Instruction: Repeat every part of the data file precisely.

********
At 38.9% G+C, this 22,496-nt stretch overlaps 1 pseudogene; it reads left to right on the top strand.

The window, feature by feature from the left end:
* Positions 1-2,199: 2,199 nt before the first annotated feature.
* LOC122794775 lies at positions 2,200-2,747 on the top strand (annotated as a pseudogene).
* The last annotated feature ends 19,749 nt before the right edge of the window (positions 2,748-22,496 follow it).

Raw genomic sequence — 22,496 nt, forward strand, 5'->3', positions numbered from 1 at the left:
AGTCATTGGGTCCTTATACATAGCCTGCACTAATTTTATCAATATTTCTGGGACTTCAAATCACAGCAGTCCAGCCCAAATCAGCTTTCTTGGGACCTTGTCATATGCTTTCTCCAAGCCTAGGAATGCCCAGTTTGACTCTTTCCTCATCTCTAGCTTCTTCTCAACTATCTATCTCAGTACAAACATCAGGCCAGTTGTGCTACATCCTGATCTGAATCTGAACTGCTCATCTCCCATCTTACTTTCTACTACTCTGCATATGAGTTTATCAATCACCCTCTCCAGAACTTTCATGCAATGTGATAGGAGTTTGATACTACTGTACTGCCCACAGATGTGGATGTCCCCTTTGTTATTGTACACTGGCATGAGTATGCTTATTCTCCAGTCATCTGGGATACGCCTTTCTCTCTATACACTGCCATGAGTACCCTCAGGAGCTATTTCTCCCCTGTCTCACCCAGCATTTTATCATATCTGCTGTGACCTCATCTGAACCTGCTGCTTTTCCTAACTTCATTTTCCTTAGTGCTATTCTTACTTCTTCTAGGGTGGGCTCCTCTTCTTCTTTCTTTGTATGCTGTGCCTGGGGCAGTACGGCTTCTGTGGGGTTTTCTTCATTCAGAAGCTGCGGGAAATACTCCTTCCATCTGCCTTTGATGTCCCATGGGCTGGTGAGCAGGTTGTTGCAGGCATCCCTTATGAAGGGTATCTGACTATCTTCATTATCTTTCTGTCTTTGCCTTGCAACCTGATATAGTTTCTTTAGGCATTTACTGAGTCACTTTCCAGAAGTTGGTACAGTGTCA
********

At 38.9% G+C, this 22,496-nt stretch overlaps 1 pseudogene; it reads left to right on the top strand.

The window, feature by feature from the left end:
* Positions 1-2,199: 2,199 nt before the first annotated feature.
* LOC122794775 lies at positions 2,200-2,747 on the top strand (annotated as a pseudogene).
* The last annotated feature ends 19,749 nt before the right edge of the window (positions 2,748-22,496 follow it).

Raw genomic sequence — 22,496 nt, forward strand, 5'->3', positions numbered from 1 at the left:
AGTCATTGGGTCCTTATACATAGCCTGCACTAATTTTATCAATATTTCTGGGACTTCAAATCACAGCAGTCCAGCCCAAATCAGCTTTCTTGGGACCTTGTCATATGCTTTCTCCAAGCCTAGGAATGCCCAGTTTGACTCTTTCCTCATCTCTAGCTTCTTCTCAACTATCTATCTCAGTACAAACATCAGGCCAGTTGTGCTACATCCTGATCTGAATCTGAACTGCTCATCTCCCATCTTACTTTCTACTACTCTGCATATGAGTTTATCAATCACCCTCTCCAGAACTTTCATGCAATGTGATAGGAGTTTGATACTACTGTACTGCCCACAGATGTGGATGTCCCCTTTGTTATTGTACACTGGCATGAGTATGCTTATTCTCCAGTCATCTGGGATACGCCTTTCTCTCTATACACTGCCATGAGTACCCTCAGGAGCTATTTCTCCCCTGTCTCACCCAGCATTTTATCATATCTGCTGTGACCTCATCTGAACCTGCTGCTTTTCCTAACTTCATTTTCCTTAGTGCTATTCTTACTTCTTCTAGGGTGGGCTCCTCTTCTTCTTTCTTTGTATGCTGTGCCTGGGGCAGTACGGCTTCTGTGGGGTTTTCTTCATTCAGAAGCTGCGGGAAATACTCCTTCCATCTGCCTTTGATGTCCCATGGGCTGGTGAGCAGGTTGTTGCAGGCATCCCTTATGAAGGGTATCTGACTATCTTCATTATCTTTCTGTCTTTGCCTTGCAACCTGATATAGTTTCTTTAGGCATTTACTGAGTCACTTTCCAGAAGTTGGTACAGTGTCA